KLINE, MICHAEL S., Louisiana Department of Environmental Quality, Baton Rouge, LA
ABSTRACT: The Relationship Between Lithofacies and Contaminant Migration Pathways at a Site Contaminated with Heavy Metals
Lithofacies distribution is the primary influence on the migration of an acidic, heavy metal plume of contaminated groundwater at a site in southeastern Louisiana. The site, located north of Lake Pontchartrain, is situated on the youngest of the Pleistocene terraces. The presumed source of contamination is an inactive hazardous waste impoundment formerly used to store spent acid from a battery recycling operation. Another potential source, located approximately 300 ft southeast of the impoundment, was a battery waste pile, which has since been removed. Sulfuric acid has mobilized heavy metals, such as arsenic, cadmium, chromium, and lead derived from onsite smelting operations. Heavy metals, sulfates, and low-pH (acidic) groundwater characterize the nature of the subsurface contaminat on.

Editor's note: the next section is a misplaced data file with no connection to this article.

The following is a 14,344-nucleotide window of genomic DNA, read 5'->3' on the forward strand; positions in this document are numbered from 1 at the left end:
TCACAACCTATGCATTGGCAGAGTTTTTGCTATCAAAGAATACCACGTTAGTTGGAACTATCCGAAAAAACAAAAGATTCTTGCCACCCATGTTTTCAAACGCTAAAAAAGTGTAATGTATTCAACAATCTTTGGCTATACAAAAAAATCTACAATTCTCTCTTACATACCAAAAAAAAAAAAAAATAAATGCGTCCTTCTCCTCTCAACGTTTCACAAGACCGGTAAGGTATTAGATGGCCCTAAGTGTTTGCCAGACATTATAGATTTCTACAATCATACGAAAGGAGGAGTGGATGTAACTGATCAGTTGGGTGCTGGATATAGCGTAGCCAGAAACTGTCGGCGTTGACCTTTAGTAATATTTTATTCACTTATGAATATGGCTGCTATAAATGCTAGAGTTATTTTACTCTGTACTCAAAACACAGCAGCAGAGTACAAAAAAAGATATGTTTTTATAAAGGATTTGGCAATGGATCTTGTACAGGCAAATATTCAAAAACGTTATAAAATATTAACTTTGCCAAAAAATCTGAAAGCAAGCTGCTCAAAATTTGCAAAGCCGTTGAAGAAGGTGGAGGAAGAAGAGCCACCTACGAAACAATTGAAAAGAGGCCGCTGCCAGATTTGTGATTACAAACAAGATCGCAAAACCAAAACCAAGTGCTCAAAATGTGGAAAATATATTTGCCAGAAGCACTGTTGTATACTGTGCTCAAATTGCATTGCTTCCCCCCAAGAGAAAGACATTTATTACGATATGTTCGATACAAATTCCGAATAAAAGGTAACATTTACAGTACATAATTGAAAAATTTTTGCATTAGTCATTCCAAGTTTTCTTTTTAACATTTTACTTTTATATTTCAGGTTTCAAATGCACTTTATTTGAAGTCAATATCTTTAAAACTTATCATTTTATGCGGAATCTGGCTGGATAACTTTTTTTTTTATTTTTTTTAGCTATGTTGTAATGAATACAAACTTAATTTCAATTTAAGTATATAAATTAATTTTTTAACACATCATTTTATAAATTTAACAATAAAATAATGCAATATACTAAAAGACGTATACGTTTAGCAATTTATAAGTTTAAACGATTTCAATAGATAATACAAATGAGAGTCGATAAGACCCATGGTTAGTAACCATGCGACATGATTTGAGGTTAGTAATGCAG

Geotechnical borings at the site reveal that the shallow stratigraphy (0-30 ft) is composed primarily of point-bar deposits. A fluvial depositional model has been developed in this study to explain the distribution of the various lithofacies. The main depocenters associated with point-bar deposits are on the inside (concave) bend of the meander. These deposits pinch out laterally into flood-basin clay deposits. Groundwater contaminants, due to intrinsic porosity and permeability characteristics, are concentrated primarily in the coarser grained point-bar deposits.
Potentiometric maps reveal that the direction of groundwater flow is controlled primarily by the distribution of point-bar deposits. Pinchout of sand in a northerly direction causes groundwater flow vectors to shift from a predominantly northerly to a westerly direction where the pinchout occurs.
AAPG Search and Discovery Article #90989©1993 GCAGS and Gulf Coast SEPM 43rd Annual Meeting, Shreveport, Louisiana, October 20-22, 1993.